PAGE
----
Social network analysis on hospital logistics

In the past weeks I have been wondering what the next blog could be about. I have been working on social networks over summer and there is (too) much to say about that and at the same time I have questions on how to use these networks. I could probably blog 60 pages easily but that is not the idea of a paper, let alone a blog. So here I will just start with something.

In the figure below you can see what I found in the case study research with regard to the interaction required for tactical planning of resources required for surgery patients. Every node is a person and every tie represents some kind of communication taking place – either verbally, by email, telephone, whatsapp – between the two nodes. It’s a qualitative model, in the sense that ties do not represent communication frequency. I colored every person according to the organizational unit they belong to. Red is Operating Theatre (OT), blue is medical staff, green and purple are a care departments. There are 134 nodes and 875 unique ties in this network.SNA tact planThere are five tasks in this planning phase; making the OT schedule is the most important one since all other tasks depend on this schedule. In the OT schedule the time slots and operating rooms are allocated to nine medical disciplines. The OT schedule is the result of a collaboration between the OT capacity planner, OT manager, two cluster managers and surgeons from medical discipline and an anesthetist. In the social network this is visible right in de middle. Around the middle various groups of people are visible; these are the surgeons of each medical discipline and the group of anesthaesists. They make their own working schedule, in collaboration with with the secretary of the outpatient department they belong to. Other derivatives of the OT schedule are the OT nurse schedule (visible on the top left) and the clinical bed plan.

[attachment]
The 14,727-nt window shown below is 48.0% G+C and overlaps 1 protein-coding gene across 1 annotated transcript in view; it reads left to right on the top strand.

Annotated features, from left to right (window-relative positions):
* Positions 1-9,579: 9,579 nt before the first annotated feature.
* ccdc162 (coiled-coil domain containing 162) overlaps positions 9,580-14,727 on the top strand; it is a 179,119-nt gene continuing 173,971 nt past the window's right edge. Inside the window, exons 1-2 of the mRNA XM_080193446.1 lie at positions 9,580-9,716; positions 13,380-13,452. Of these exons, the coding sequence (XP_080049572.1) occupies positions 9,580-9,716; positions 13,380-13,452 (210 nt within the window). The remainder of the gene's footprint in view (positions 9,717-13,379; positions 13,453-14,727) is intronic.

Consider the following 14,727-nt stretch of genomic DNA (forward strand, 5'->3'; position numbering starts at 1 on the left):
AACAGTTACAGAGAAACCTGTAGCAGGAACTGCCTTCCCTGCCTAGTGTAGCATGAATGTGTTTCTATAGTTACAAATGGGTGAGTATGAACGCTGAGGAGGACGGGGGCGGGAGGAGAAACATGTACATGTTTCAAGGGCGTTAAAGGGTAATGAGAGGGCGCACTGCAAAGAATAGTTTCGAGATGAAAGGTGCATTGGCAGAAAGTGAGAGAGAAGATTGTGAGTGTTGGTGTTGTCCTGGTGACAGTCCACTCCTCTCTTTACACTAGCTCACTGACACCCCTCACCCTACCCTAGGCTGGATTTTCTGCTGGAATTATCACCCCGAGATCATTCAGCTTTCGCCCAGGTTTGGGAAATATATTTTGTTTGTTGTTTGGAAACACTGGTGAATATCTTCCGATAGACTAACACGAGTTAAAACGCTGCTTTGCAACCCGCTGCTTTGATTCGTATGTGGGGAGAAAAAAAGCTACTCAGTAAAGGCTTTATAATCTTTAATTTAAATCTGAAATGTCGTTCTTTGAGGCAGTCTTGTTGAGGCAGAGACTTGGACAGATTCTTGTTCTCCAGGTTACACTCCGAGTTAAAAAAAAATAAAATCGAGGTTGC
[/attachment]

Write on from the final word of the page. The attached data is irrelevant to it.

Different people probably see different things in the image. What I see is that the OT capacity planner (OTPLAN) is central to the entire tactical planning. Without this one person, not all subsystems who perform a subtask, would be connected. The surgeons who represent their medical discipline group and the anesthetist also clearly have an integrative role in this planning phase.

A measure used in social network analysis for this is ‘Betweenness centrality’. It is a measure for how important a node is in providing a “bridge” between different parts of the network. It highlights the nodes that, if removed, would cause a network to fall apart.  Interestingly enough management plays a less central role in this network than the surgeons and the capacity planner. The top 10 of people with highest betweenness centrality are (1) OT capacity planner, (2) the OT team leader, (3) the OT day coordinator followed by the anesthaesist and surgeons who participate in the process of making the OT schedule.

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